Even though my currently favourite Ambient musicians can't top their magnum opus Raising Your Voice...Trying to Stop an Echo with their new LP, it definitely is another awesome output that embodies the beauty music can radiate in every sense. Stripping down their already lush sound to the minimum, the duo once more bring off layered guitar / cello tracks which create subtle harmonies, sweeping across each other with facility. In doing so, Hammock weren't able to provide their songs with a vast amount of variety, but on the other hand with the full palette of emotions all the more.

    35. Kayo Dot - Blue Lambency Downward

    Firstly I wasn't sure whether to call Toby Drivers latest brainchild an odd dissappointment or an additional musically surprise. It's definitely another direction Kayo Dot dared to advance: The whole metal thing is gone, likewise the growls and largely the dense and dusky atmosphere that distinguished earlier master pieces like Choirs Of The Eye. Blue Lambency Downward is much more in the vein of newer Time Of Orchids, but with the typical Kayo Dot brand of a complex songwriting tinged with elements of classic compositions and jazzy instrumentation. Being not able to really describe Blue Lambency Downwards sound any further, I will tell you that this is surely different and maybe not as good as Kayo Dots previous releases, but awesome nonetheless. Oh, and Symmetrical Arizona is probably the best song of the year.

    34. Underoath - Lost in the Sound of Separation

    With their latest output Lost In The Sound Of Separation, Underoath fully establish their new sound somewhere between intense Metalcore and dissonant (Post) Hardcore with stellar results. Not exactly being heavier as its sweet predecessor Define The Great Line, the more "epic" feel the band promised is quite felicitous, considering the highly captivating build ups of songs like the swelling The End Is Near and the hymnal Too Bright To See Too Loud To Hear. That's not to say that there aren't any crushing riffs and blasting tunes. Anyone Can Dig A Hole But It Takes A Real Man To Call It Home starts off with a shattering riff in the mould of the iconic "In Regards To Myself", while The Only Survivor Was Miraculously Unharmed combines everything great of Underoaths proggy mixture of atmospheric hardcore, textured metal and sophisticated duo vocals into an unforgettable 3-minute ride.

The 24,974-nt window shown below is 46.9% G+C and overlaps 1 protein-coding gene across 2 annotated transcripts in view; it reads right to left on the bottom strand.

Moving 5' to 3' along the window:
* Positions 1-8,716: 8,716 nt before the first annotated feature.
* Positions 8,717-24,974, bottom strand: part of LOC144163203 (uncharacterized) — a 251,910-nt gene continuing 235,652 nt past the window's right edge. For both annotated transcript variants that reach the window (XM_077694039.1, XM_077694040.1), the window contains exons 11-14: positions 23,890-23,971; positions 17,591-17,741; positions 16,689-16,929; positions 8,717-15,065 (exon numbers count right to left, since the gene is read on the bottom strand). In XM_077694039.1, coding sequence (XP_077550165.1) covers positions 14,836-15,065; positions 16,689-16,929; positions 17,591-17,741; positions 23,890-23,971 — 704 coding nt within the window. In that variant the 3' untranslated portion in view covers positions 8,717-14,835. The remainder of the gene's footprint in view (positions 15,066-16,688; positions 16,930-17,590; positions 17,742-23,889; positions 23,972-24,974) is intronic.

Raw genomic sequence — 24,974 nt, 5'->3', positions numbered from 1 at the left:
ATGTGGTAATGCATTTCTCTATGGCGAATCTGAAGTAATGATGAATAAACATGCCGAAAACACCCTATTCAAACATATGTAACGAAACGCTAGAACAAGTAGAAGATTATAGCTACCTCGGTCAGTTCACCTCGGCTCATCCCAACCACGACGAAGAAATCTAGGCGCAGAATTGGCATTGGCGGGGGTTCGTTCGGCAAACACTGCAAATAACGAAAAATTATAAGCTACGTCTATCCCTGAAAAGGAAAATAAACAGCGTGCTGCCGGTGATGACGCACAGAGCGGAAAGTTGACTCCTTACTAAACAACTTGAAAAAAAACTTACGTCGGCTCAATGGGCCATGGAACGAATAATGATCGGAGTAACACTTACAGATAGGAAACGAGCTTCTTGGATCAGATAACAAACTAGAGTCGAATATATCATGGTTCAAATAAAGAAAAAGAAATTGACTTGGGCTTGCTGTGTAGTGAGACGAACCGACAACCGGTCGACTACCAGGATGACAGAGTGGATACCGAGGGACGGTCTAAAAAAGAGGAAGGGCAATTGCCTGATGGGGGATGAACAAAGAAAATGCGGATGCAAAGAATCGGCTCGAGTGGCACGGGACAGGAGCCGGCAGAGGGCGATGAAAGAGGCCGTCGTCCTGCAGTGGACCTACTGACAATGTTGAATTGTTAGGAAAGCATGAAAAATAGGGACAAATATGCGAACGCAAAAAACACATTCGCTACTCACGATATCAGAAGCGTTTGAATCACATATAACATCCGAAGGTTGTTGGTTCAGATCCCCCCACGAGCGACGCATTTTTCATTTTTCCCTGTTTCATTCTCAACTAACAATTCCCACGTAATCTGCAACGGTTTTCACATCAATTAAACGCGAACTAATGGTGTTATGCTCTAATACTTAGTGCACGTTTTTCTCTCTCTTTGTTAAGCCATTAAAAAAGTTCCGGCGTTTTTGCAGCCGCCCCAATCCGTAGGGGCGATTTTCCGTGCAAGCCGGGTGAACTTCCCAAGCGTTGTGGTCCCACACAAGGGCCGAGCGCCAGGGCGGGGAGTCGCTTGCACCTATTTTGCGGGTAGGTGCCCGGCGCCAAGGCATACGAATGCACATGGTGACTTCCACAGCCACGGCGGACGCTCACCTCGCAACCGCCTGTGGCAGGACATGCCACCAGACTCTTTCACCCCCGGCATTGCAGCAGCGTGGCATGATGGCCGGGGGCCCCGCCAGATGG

33. TV on the Radio - Dear Science

    The age of miracles.
    The age of sound.
    Well there's a Golden Age.
    Comin' round, comin'round, comin' round!

    - "Golden Age"

    32. Mesa Verde - The Old Road

    Post Rock-tinged Screamo isn't something new anymore, thats for sure. Mesa Verde probably knows that too, maybe that being a reason why they delivered such an awesome LP with The Old Road. It's not very original or innovative, but it's so strong in execution and sophisticated in its ambiance that it'll captivate your attention right off being the first minutes in. Turning from the pure post rock opener A Deep Sleep Without Dreams into the furious hardcore attacks that are For the Tree That Fell and When the Canary Dies Run Like Fuck, the pure despair this record contains is audible and palpable in every fiber of the records musical body.

    31. Protest the Hero - Fortress

    One of the main reasons the year started out strong, Protest the Hero upgraded their already furious and chaotic mix of Progressive Metal and Post Hardcore to the next level and made Fortress more challenging but appealing the same time. Songs like Bloodmeat and Palms Read balance the string between anthemic hooks and complex instrumentation perfectly whereby keeping the track and not rambling without concept.
    [Note: Check out Fortress Instrumentals for a slightly different perspective of the songs.]

    30. The Loved Ones - Build & Burn

    Even if The Loved Ones didn't create something new for the punk genre with their sophomore album Build & Burn, they show the world what's possible when you combine the right influences (namely Hot Water Music or Alkaline Trio) with passionate vocals and a refreshing variety. There's some Folk and Country in Louisiana, noticeable Pop sensibilities in Brittle Heart, melodic Punk Rock in Dear Laura and so much more going on it's quite impressive. Crossing so much musical terrain without losing its distinctive character while pushing the boundaries of the genre in terms of catchiness and musically sincerity is a more than respectable achievement, and makes Build & Burn an exceptional record of todays punk music.